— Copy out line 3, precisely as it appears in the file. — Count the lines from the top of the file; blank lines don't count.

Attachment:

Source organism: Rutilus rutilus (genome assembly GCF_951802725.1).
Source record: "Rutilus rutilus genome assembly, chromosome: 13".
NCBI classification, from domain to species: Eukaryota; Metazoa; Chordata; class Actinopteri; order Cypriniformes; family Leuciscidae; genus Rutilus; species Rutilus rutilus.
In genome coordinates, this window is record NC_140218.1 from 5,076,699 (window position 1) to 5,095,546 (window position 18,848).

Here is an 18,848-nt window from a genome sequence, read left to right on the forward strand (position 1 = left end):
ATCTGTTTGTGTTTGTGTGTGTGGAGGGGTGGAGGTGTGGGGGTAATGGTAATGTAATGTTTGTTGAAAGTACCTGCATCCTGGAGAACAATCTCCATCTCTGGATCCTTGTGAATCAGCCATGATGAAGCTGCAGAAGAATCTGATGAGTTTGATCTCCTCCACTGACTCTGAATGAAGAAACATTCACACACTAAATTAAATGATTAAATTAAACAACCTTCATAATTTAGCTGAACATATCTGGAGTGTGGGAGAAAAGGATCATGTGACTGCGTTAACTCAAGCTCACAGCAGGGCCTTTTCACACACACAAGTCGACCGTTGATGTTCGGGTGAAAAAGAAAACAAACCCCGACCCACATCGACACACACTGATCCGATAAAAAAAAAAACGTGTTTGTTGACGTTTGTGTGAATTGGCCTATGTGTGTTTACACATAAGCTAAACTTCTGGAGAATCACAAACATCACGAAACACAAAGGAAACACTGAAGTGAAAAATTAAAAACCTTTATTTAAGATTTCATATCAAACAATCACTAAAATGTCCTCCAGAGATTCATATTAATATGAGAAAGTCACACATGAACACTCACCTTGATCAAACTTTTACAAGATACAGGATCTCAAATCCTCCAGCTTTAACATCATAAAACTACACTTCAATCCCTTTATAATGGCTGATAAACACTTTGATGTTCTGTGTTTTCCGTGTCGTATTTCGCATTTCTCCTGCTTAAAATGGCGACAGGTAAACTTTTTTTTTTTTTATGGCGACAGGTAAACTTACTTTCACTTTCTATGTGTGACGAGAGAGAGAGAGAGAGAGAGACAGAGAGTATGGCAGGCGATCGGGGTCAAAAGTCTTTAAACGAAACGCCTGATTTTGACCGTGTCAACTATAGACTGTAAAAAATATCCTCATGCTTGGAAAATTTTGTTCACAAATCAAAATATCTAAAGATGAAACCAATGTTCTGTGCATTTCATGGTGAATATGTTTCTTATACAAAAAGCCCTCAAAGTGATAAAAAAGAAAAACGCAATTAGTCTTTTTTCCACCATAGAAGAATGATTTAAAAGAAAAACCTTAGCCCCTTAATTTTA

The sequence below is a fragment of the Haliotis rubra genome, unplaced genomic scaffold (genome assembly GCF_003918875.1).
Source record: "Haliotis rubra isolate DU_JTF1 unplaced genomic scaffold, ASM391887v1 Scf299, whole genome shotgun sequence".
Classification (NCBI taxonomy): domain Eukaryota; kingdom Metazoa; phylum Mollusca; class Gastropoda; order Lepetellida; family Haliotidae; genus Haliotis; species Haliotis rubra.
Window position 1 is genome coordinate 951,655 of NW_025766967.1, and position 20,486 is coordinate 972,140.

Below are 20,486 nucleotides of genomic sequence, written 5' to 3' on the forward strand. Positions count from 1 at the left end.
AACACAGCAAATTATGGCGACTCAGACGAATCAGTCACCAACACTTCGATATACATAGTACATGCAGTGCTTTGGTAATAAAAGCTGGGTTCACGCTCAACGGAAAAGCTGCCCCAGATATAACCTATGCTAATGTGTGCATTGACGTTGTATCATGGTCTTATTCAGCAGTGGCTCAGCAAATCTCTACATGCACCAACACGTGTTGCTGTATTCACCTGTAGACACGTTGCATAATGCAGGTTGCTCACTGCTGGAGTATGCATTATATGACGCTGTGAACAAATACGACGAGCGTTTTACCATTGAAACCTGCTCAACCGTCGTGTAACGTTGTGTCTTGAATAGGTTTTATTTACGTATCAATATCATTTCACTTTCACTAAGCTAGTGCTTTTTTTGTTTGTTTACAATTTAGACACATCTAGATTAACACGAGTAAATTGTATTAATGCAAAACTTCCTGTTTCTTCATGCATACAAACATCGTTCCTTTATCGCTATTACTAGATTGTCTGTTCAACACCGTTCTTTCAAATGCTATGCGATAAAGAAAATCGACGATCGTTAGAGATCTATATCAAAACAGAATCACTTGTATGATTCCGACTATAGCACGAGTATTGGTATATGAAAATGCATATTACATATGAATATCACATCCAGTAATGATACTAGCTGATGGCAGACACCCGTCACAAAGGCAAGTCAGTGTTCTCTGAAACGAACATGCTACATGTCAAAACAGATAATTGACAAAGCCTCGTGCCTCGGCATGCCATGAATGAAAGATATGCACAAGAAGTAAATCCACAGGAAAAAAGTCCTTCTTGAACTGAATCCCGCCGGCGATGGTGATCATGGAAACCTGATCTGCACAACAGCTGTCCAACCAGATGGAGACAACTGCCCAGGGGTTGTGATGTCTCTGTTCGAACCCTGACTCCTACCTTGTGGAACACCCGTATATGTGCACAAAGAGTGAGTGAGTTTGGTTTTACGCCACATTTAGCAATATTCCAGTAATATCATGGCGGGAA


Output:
NCBI classification, from domain to species: Eukaryota; Metazoa; Chordata; class Actinopteri; order Cypriniformes; family Leuciscidae; genus Rutilus; species Rutilus rutilus.